18 February: Vena (por la) talk with (the then) Walker Art Center associate curator Doryun Chong (now Associate Curator at MoMA in New York).


April 2009: The Associació d'Art Crítics de Catalunya awards Fundació Suñol for their exhibition programme (Latitudes-curated projects Lawrence Weiner's 'THE CREST OF THE WAVE' and the Land Art film programme 'A Stake in the Mud, A Hole in the Reel. Land Art's Expanded Field, 1968–2008' were part of this season). 

(7 images above): First Neapolitan lunch with Simon Fujiwara and Jordi Mitjà: deep-fried maceroni; Erick Beltrán installing during 'Provenances', Umberto di Marino, Naples; preparing Simon's 'Museum of incest'; subtitling session with Nicoletta Daldanise; delightful Sicilian cuisine at Umberto's house, documenting Erick's work during the opening night and audience during Simon's performance 'The Museum of Incest: A Guided Tour' (publication here).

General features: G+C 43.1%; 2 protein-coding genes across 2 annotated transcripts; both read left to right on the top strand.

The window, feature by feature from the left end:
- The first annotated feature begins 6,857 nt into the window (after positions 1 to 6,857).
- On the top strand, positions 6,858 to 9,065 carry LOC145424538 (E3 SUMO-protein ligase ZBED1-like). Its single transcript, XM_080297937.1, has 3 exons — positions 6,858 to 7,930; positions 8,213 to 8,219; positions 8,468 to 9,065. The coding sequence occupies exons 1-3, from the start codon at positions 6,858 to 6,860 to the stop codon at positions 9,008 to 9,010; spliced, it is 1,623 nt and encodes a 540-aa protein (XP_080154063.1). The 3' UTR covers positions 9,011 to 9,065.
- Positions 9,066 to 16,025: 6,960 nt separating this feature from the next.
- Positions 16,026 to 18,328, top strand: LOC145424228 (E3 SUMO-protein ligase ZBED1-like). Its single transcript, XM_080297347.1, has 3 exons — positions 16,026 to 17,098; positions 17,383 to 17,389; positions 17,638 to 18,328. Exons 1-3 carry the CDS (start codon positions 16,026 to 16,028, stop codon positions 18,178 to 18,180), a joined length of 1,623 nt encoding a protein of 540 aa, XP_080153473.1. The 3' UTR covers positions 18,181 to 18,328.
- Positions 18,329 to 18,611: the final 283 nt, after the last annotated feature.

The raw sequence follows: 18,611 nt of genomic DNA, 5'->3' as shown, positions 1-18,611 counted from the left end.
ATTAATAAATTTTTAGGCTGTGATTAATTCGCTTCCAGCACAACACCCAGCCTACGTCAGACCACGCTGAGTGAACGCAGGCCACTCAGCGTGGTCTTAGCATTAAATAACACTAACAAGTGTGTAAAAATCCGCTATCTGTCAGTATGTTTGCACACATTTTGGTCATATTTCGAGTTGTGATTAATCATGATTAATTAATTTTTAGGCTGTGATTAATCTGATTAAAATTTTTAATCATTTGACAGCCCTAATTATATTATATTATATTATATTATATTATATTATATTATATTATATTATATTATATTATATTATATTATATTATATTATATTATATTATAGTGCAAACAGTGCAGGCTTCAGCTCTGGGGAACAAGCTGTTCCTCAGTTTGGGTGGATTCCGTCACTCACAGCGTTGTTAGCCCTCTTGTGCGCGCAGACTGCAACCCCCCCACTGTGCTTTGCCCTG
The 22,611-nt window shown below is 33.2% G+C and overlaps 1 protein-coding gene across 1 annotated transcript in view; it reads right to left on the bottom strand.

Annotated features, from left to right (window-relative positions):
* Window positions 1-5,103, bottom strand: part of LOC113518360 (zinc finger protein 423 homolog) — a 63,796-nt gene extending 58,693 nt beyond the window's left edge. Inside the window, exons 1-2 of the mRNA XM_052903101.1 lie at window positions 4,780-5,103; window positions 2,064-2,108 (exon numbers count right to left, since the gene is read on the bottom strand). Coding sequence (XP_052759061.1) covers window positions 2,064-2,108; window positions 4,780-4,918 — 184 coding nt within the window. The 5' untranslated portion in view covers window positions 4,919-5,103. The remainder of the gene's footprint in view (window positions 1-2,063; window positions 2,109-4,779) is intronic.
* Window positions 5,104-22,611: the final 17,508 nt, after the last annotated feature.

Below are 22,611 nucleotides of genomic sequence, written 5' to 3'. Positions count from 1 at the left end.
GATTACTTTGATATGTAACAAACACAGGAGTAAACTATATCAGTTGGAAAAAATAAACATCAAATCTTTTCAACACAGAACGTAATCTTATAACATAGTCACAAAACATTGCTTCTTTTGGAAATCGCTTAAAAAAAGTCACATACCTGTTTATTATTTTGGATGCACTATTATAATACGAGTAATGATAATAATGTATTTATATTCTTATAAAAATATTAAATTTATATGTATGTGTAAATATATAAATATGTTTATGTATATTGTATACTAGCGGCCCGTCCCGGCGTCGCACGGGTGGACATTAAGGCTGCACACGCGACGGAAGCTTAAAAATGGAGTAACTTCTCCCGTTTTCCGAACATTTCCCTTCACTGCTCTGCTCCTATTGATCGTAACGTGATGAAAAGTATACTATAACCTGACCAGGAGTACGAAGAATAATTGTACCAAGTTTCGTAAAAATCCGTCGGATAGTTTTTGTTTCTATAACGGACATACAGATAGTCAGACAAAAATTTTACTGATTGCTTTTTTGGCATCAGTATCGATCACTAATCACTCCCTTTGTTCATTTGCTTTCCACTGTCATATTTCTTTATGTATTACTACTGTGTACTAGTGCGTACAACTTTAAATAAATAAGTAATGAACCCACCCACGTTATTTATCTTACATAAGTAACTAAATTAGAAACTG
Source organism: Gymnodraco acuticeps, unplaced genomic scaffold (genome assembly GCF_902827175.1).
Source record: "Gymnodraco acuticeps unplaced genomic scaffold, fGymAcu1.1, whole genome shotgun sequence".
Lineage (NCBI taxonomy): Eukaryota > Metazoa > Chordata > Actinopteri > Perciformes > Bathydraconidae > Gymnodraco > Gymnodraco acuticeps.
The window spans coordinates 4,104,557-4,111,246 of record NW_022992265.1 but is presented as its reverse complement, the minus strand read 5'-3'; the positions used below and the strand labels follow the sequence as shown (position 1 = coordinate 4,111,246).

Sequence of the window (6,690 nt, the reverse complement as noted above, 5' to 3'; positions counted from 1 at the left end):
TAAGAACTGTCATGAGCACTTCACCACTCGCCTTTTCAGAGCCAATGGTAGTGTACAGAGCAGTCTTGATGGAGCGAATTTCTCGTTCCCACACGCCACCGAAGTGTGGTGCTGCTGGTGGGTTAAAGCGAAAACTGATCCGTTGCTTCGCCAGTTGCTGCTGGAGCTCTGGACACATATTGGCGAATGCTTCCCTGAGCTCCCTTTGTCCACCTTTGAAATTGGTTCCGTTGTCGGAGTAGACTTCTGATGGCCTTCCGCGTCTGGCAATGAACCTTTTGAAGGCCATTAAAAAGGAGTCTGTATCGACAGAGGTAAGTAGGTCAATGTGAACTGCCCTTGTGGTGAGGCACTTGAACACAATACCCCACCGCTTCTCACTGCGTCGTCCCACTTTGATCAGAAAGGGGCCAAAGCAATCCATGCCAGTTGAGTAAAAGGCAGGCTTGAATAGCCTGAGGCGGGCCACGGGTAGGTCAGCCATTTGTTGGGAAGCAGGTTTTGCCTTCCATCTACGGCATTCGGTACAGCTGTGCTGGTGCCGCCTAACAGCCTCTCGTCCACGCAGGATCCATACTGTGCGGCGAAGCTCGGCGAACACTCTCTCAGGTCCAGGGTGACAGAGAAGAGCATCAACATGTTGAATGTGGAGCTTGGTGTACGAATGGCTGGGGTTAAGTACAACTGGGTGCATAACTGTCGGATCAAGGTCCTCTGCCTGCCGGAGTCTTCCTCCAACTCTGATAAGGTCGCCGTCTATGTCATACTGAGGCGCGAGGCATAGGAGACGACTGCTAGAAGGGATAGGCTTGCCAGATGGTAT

(5 above): Arrival day in Beijing with Ignasi Aballí; laying out the Barcelona posters for 'Scenic viewpoints'; (around 3.30am...) installation of 'Nothing, or Something' at Yintai Centre with Suitcase Art Projects artistic director Carol Yinghua Lu and Ignasi; checking the vinyl is straight with Ignasi ('El País' always at hand) and a quiet conversation with Carol on the escalators.


(3 Above): During the installation of 'The Garden of Forking Paths', Maisterravalbuena, Madrid, May 2009; installation instructions for Rosalind Nashashibi & Lucy Skaer's photographic pieces and post-opening beer landscape at Maisterravalbuena office, 29 May 2009.


15 June 2009: Hans Schabus, Port of Rotterdam team and curators mulling over the location options for Hans's photo shoot of his 'Portscapes' project 'Europahaven, Port of Rotterdam, 17 Juni 2009'.


24–28 June 2009 (2 above): At our temporary office during the non-profit festival 'No Soul for Sale', in New York [Note Michael Jackson's 'breaking news' on screen!].



The Bruce High Quality Foundation in full (we are indebted to them for their fantastic 1983 Burger King set up)



(3 above) Installing Graham Gussin work during 'Sequelism Part 3. Possible, Probable or Preferable futures' in Arnolfini, Bristol (July 2009); hanging around with participating artists Francesc Ruiz and Haegue Yang as well as Nav Haq (Arnolfini curator) before dinner; and knitting lessons from Haegue at Arnolfini's bar.